There are other interesting touches in these works.  Did you notice that the "church" where the coronation scene in Frozen is held displays no crosses or any other Christian symbols?  Or that Elsa's father has at least one book that appears to be printed in the runic alphabet?  The kingdom of Arendelle is based on Norway at some vague time in the past, but apparently it's a Norway where Christianity didn't displace paganism.  As far as I can remember, in all the Harry Potter books there isn't a single mention of God or Heaven, even though the subject of the afterlife repeatedly comes up.

Explicit argumentation on social issues definitely has its role -- we wouldn't have gotten anywhere like as far as we have without it.  But pop culture can also help to subtly shift accepted norms and to change hearts and minds -- everywhere, not just in the West.


Blogger Green Eagle said...

"...most of the artistic talent and creativity is on our side -- an interesting matter in itself."

I want to disagree with you about that. Yes, the vast majority of people I've worked with in my 3-decade career in film production are liberals, but they leave that behind when they come to work. They are craftsmen who are doing nothing but trying to make the best movie they can, and they don't spend a second thinking about how to cram some ideology down people's throats. And once in a while, we actually manage to make something worth watching. The kind of people that produce things like Atlas Shrugged don't give a damn about film; they only care about mesmerizing people into buying into their nonsensical political garbage. That is a perfect recipe for making a bad film, and it seems to work every time. The last time a right wing film was a blockbuster was Triumph of the Will.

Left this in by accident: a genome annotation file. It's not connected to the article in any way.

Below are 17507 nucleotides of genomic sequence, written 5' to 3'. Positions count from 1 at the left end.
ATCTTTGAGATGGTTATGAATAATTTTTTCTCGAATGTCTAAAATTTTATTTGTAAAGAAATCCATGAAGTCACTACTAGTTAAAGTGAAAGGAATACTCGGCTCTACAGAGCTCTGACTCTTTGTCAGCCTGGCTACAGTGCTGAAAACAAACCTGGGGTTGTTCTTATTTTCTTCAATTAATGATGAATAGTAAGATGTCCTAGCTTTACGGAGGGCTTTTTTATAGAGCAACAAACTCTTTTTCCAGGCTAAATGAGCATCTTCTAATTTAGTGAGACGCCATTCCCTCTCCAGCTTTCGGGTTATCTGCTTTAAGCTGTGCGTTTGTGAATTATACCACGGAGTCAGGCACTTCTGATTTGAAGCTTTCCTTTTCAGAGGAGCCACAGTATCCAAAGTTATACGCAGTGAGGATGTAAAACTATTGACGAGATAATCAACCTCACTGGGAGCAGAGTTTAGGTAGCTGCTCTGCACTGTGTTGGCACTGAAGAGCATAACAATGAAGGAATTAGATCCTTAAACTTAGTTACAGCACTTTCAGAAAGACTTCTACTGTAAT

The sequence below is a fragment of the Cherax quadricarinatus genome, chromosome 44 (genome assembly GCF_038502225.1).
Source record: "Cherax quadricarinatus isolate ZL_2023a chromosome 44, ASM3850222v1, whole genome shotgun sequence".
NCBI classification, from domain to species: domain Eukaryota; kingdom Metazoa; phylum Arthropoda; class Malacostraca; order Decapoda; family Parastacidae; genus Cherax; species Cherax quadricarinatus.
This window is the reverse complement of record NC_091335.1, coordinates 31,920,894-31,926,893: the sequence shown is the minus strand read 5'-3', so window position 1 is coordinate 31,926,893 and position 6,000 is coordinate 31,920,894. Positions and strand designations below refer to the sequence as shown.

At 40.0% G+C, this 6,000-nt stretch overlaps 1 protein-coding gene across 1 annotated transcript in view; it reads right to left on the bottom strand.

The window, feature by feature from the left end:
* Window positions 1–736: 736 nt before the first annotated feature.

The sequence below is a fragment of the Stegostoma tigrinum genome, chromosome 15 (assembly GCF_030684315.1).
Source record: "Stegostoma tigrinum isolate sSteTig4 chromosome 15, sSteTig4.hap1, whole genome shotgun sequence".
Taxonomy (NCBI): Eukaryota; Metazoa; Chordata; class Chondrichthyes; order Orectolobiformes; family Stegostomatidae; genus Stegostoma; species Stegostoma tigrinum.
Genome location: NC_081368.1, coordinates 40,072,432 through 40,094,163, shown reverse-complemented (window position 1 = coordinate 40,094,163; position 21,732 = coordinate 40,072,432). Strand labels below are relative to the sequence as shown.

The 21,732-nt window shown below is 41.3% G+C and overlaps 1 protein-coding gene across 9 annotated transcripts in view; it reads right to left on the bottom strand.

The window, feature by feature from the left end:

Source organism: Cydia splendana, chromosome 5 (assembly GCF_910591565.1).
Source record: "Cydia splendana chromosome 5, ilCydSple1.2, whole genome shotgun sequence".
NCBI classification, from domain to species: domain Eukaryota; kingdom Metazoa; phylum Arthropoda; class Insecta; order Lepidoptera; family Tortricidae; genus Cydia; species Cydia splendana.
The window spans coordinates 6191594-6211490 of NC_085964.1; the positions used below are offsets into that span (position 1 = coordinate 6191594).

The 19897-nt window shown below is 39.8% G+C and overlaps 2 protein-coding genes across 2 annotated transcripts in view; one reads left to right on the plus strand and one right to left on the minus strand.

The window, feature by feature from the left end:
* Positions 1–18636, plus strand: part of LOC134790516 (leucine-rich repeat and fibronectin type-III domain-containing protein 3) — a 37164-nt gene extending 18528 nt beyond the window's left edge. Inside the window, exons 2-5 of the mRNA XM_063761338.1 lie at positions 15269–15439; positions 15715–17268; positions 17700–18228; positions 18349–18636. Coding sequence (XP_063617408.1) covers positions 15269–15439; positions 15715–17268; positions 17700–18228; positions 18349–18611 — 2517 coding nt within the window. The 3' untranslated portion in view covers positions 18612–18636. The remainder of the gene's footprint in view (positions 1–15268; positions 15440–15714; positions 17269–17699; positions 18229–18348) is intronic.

19 November, 2014 16:13  
Blogger Shaw Kenawe said...

I'd vaguely heard some talk about this movie and its "gay" agenda. I haven't seen it, but now, after reading your post, I look forward to doing so.

I just wish this era of acceptance of people for who they are had come sooner. I had a childhood friend, a girl, who killed herself because she was "different."

That memory and remembering others who have suffered for not being like everyone else haunts me.

19 November, 2014 21:27  
Blogger Infidel753 said...

Green: I was thinking more of people like writers and directors, the ones who do make the decisions about what movies "say". Their views certainly come out in their work.

The fact that the "craftsmen" are mostly liberals too does matter, though. Teabagger types who had the talent for those jobs might well refuse to work on movies whose message they disagreed with. If there were any teabaggers with those talents.